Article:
(In reply to Not doing reviews right now from comment #19) > blogspot.com is an eTLD. See https://publicsuffix.org/ And now I'm thoroughly confused. The point of the public suffix list is to prevent things like example1.blogspot.com setting cookies for example2.blogspot.com even though different people have control over each, right? Why does that mean that the cookie exception feature has to take a backwards leap in functionality? Why can't I set an exception for blogspot.com and have the browser act as if I'd created an infinite number of exceptions for (whatever).blogspot.com? Chrome and Opera both use the PSL. Why don't they have this problem? In the example given, the list of subdomains requiring an exception for the “I agree” cookie is virtually endless. It would be so tedious to actually set up an exception for every single one, that it's practically not feasible, especially if they're blogs that won't be visited more than once. There's also no warning given in the UI. Firefox simply accepts the exception, then fails to apply it as expected.
Summary: 1) Subdomains of "blogspot.com." can't set cookies for "blogspot.com." just like they can't set them for "com." 2) The permission manager was changed to only walk up the the eTLD+1 in this bug, instead of walking up to "." The consequence of the combination of those two items is that setting up a permission for "blogspot.com." is pretty much a no-op since nothing sets cookies for that domain name. Now why we're doing #2.... that's a policy decision, not a technology one, clearly. Specifically, the two decisions that we don't want to walk all the way to the "." domain and that we do want to walk to eTLD+1. It sounds like your real issue is with the policy decision there, yes?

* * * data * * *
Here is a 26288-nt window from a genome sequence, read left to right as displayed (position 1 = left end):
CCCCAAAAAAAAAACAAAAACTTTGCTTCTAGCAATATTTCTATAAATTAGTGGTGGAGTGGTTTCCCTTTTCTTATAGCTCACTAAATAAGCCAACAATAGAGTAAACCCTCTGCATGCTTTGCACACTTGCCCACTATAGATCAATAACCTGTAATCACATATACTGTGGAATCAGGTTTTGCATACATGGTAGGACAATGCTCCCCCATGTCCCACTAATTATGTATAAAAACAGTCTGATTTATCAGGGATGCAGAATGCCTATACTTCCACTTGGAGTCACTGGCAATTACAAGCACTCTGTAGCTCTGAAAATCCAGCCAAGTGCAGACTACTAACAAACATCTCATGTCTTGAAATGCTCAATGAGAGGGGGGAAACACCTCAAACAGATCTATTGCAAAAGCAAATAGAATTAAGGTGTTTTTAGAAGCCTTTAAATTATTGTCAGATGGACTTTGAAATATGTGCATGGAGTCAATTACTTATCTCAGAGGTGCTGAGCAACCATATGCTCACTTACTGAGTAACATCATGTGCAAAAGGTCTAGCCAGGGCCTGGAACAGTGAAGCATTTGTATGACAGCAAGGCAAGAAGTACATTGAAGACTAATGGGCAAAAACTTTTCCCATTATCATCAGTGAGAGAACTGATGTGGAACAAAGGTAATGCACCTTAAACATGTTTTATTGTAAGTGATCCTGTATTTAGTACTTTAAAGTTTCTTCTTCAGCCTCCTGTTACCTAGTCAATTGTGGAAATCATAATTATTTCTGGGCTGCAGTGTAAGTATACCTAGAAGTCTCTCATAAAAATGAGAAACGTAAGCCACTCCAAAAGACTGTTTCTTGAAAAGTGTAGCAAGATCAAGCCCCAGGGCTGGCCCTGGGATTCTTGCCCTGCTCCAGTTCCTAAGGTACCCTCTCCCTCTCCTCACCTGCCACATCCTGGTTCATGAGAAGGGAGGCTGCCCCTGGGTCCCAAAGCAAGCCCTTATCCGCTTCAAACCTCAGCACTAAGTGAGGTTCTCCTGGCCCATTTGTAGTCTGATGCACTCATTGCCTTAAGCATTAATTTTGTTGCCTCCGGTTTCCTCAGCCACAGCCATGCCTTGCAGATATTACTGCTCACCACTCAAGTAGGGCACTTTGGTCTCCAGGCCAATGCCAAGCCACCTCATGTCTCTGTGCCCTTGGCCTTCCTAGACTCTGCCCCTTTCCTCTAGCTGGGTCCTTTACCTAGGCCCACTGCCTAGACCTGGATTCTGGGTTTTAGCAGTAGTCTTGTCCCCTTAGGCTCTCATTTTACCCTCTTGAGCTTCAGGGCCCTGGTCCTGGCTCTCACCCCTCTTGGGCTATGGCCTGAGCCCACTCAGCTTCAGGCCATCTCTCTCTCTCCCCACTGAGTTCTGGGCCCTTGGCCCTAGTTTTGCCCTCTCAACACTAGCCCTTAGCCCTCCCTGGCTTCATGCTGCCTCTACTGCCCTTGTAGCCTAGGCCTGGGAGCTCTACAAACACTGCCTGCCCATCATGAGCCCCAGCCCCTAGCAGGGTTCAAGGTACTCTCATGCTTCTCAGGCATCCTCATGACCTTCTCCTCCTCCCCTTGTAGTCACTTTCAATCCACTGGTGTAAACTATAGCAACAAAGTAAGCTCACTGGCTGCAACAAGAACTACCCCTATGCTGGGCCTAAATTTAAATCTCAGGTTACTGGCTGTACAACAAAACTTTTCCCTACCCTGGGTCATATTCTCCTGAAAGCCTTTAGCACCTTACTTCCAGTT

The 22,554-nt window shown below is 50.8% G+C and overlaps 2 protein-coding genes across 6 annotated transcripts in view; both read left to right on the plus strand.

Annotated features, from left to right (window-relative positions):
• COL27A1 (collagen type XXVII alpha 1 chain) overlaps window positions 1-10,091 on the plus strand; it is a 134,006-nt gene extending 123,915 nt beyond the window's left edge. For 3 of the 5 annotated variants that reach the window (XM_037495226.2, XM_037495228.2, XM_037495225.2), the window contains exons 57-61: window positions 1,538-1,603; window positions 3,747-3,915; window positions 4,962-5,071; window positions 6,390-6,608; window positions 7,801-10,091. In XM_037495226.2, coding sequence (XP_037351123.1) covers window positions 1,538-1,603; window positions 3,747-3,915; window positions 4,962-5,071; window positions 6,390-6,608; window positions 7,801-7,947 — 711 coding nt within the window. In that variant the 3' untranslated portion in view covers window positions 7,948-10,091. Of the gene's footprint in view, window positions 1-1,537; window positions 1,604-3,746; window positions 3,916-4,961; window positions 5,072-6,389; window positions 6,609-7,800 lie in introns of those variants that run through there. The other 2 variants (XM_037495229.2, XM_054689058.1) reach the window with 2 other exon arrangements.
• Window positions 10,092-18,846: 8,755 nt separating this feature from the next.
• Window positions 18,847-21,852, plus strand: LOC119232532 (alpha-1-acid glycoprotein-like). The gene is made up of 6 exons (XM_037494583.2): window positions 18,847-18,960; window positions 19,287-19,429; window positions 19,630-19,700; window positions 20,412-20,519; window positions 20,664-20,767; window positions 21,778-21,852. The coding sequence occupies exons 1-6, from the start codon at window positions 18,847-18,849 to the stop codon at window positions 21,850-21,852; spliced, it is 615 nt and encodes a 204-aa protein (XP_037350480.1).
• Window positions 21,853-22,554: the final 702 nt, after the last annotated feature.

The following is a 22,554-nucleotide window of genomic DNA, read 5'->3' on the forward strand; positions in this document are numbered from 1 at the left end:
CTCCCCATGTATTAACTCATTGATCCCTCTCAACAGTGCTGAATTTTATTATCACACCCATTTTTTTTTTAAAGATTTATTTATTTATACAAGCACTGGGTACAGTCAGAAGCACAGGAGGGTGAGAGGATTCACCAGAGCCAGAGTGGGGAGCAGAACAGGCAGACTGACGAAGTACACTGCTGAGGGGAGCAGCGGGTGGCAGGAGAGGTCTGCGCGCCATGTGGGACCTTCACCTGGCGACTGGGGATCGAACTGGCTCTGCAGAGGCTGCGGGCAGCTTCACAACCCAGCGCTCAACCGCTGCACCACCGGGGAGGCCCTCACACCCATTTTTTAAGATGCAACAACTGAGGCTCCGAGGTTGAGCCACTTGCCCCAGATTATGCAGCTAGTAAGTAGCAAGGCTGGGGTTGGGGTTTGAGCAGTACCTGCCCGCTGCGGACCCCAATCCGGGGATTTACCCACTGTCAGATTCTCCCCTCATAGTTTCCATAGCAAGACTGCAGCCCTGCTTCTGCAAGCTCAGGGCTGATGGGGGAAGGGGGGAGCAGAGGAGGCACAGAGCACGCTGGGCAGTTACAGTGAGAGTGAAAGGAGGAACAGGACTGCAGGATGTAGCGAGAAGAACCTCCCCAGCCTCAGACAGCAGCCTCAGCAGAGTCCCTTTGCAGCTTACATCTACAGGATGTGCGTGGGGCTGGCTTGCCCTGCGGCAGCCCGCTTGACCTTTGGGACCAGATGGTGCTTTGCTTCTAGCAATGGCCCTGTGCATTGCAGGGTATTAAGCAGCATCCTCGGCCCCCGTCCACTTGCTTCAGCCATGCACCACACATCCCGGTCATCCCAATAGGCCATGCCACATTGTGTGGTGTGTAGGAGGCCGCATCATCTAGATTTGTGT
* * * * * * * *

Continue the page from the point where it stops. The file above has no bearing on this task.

(In reply to On vacation August 4-25. Please mail manually if really needed. from comment #21) > 2) The permission manager was changed to only walk up the the eTLD+1 in > this bug, instead of walking up to "." I take it you're suggesting Chrome and Opera do that, which is why their cookie exceptions system works as expected. > Now why we're doing #2.... that's a policy decision, not a technology one, > clearly. Specifically, the two decisions that we don't want to walk all the > way to the "." domain and that we do want to walk to eTLD+1. It sounds like > your real issue is with the policy decision there, yes? My issue is with years-old must-have functionality having gone down the drain. In the latest Nightly, it looks like it's now required to not only specify the subdomain but the protocol as well.